Background information on the US Supreme Court's landmark Olmstead decision set the stage for understanding the origins of Minnesota's Olmstead Plan. The stories of Lois Curtis and Elaine Wilson, plaintiffs in the Olmstead lawsuit, were presented in a video, "A Life of Choices," emphasizing the principles of personal choice, person centered planning, and "most integrated setting." Tips on preparing and presenting testimony in the context of Minnesota's Olmstead Plan gave participants the opportunity to practice those skills in preparing comments on proposed Plan amendments.
Participants also learned the role and purpose of Parliamentary Procedure, and the rules most commonly used in meetings; and how to work most effectively with the media as another vehicle for drawing attention and gathering support for public policy issues that affect individuals with developmental disabilities and their families.
Weekend 6 (March 18-19, 2018)
Participants learned about the bill making process, how ideas are turned into bill language and navigate through committees, and the role that everyone who is interested in creating or changing public policy plays in educating elected officials about those issues. In small groups with a coach, participants reviewed a bill, assumed the role of various individuals who might speak for or against a bill, and prepared and presented testimony in mock hearings. Meetings with their legislators gave many participants a first opportunity to share personal stories about policies that may or may not work effectively for individuals with developmental disabilities and families, and how to educate and communicate well with policymakers around systems change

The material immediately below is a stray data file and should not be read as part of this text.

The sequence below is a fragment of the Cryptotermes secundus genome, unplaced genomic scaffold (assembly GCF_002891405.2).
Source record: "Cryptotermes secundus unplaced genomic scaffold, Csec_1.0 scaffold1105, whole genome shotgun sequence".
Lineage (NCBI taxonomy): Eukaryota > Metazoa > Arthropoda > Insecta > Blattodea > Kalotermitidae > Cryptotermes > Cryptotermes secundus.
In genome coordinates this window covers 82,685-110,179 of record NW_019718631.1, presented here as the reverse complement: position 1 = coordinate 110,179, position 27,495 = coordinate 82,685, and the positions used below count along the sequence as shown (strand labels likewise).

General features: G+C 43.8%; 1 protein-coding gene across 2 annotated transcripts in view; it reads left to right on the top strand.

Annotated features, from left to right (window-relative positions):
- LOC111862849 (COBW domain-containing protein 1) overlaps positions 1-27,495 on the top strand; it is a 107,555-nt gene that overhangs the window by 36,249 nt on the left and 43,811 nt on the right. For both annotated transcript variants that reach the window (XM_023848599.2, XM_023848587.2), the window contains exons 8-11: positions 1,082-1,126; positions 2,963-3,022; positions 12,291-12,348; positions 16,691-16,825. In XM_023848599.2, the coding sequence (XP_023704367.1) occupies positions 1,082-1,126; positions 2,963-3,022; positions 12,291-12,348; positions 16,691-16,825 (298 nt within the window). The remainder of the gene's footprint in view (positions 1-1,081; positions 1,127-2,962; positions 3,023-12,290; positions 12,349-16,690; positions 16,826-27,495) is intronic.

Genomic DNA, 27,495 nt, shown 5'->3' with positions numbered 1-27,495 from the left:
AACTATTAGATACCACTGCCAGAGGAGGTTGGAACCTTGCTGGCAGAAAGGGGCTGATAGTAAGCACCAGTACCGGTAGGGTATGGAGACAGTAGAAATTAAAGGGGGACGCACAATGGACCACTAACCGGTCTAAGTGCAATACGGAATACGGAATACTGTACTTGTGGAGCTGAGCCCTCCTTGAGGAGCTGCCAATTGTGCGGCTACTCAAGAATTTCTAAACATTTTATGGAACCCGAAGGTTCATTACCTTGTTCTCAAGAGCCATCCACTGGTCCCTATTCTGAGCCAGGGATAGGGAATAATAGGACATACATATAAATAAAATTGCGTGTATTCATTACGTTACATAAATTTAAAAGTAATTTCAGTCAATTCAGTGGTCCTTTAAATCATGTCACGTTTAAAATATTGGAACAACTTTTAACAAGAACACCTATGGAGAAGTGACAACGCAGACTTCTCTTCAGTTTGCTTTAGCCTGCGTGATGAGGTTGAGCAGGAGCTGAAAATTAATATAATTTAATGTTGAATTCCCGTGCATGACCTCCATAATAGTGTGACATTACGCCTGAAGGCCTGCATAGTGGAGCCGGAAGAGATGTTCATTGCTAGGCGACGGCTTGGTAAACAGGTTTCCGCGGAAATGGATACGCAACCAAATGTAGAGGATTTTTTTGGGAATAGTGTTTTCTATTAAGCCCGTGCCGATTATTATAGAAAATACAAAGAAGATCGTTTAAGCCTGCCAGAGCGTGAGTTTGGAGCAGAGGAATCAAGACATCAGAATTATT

Weekend 7 (April 13-14, 2018)
This weekend addresses policy issues at the national level – public policy issues as well as federal funding and federal budget concerns. Legislation that would weaken rights under Title III of the ADA in places of public accommodation, education, health care and Medicaid, employment, and Social Security were presented; and concerns about the impact of each of these on the lives of individuals with developmental disabilities and their families were emphasized.
Weekend 8 (May 18- 19, 2018)
May 18 – 19, 2018 was the final weekend session for Class 35 Partners. District Court Judge Donovan Frank spoke of the many opportunities offered to members of the legal profession to learn about disability issues through Continuing Legal Education programs sponsored by law firms, and featuring self advocates, and the Attorney General's Office; through court decisions that more directly affect individuals with disabilities; and through the Disability Justice Seminars that were initiated in 2009 by the Minnesota Chapter of the Federal Bar Association.
Participants experienced narrative research in the making. Through "future back" exercises, they identified and explored the best scenarios and worst outcomes and then, by working backwards, eventually uncovered what led to the best and worst.
The Partners graduate panel, testimonials shared by Class 35 participants, and the graduation ceremony itself brought closure to the Class 35 program year. This was also the year that celebrated 1,000 Partners graduates in Minnesota.